Online Nearly Catches Up to TV Watching
March 2013 -- In January 2013, customer experience research and consulting firm the Tempkin Group surveyed 10,000 U.S. consumers about their media use patterns and compared to the results to data collected the year prior.
The survey examined Internet usage (at home and at work), reading of books and news (online and offline), TV watching, radio listening, and mobile activity.
A snapshot of daily media usage in the U.S.:
Graphic and data source: Temkin Group
Pleasure time spent on the Internet has nearly caught up with television watching: Americans average 3.9 hours per day watching TV compared to 3.8 hours per day going online outside of work
Sixty-five to 74-year-olds watch the most TV (4.2 hours per day), 18- to 24-year-olds watch the least (3.6 hours per day)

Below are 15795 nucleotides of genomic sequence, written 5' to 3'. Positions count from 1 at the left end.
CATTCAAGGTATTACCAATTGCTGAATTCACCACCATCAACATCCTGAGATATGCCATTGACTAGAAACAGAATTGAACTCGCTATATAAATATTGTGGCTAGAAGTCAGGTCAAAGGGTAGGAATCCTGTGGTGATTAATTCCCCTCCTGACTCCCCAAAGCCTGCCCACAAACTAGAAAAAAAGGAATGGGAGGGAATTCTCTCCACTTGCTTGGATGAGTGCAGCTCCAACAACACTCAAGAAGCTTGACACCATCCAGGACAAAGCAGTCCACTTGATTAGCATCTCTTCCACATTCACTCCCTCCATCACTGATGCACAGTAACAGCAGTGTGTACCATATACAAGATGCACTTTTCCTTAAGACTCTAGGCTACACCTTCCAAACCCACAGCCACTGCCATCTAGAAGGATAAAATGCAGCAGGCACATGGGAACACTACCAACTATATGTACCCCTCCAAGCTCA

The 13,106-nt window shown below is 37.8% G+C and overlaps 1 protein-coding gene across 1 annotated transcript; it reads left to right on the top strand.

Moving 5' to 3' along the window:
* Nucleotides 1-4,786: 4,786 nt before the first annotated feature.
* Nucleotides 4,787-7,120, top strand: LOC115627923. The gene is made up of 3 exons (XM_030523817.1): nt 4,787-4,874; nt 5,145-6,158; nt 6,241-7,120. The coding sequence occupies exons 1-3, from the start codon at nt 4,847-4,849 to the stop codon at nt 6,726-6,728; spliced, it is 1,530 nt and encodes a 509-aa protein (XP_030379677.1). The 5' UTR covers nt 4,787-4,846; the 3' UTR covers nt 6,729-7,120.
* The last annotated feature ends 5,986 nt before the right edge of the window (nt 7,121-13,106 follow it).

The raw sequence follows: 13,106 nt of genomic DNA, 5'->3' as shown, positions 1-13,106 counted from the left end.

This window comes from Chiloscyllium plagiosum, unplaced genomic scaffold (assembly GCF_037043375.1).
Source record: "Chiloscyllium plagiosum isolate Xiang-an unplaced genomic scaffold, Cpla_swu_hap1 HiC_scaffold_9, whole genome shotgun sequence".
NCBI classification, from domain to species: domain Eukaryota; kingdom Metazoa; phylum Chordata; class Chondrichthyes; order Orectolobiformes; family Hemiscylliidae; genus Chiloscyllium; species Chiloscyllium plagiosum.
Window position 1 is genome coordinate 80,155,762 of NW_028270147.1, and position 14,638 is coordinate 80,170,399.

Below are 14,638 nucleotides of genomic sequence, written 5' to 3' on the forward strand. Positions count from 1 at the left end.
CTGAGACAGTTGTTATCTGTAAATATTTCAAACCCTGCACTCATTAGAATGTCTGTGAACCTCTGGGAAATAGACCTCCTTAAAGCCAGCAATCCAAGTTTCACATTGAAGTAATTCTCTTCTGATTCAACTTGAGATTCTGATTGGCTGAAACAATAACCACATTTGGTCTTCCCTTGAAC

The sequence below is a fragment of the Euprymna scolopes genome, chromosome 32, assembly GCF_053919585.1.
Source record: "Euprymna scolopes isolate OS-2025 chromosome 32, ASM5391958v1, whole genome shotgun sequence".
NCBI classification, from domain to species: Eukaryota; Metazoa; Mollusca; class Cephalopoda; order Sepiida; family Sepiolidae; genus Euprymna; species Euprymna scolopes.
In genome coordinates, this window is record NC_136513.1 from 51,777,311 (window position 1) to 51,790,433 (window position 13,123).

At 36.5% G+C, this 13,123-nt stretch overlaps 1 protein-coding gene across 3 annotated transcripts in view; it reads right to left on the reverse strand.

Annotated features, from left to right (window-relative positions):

Ninety-eight percent of consumers go online at home; 60% do it at least three hours per day
The hours that consumers spend watching TV goes down with increasing educational levels
All ages of consumers spent more time reading paper books than online books, but the gap is narrower with younger consumers
Fifty-seven percent of consumers use their mobile phone for going online or using an app; 16% do it at least three hours per day
Thirty-nine percent of consumers making less than $25,000 per year use their mobile phone for going online or using an app, compared with more than 60% of those who earn $75,00 or more.
About: An online survey of 10,000 U.S. consumers conducted during January 2013, compared to survey results from Q1 2012. Survey respondents were representative of the U.S. Census based on quotas for age, income, ethnicity, and geographic region.
Source: Temkin Group, Data Snapshot: Media Use Benchmark, March 2013.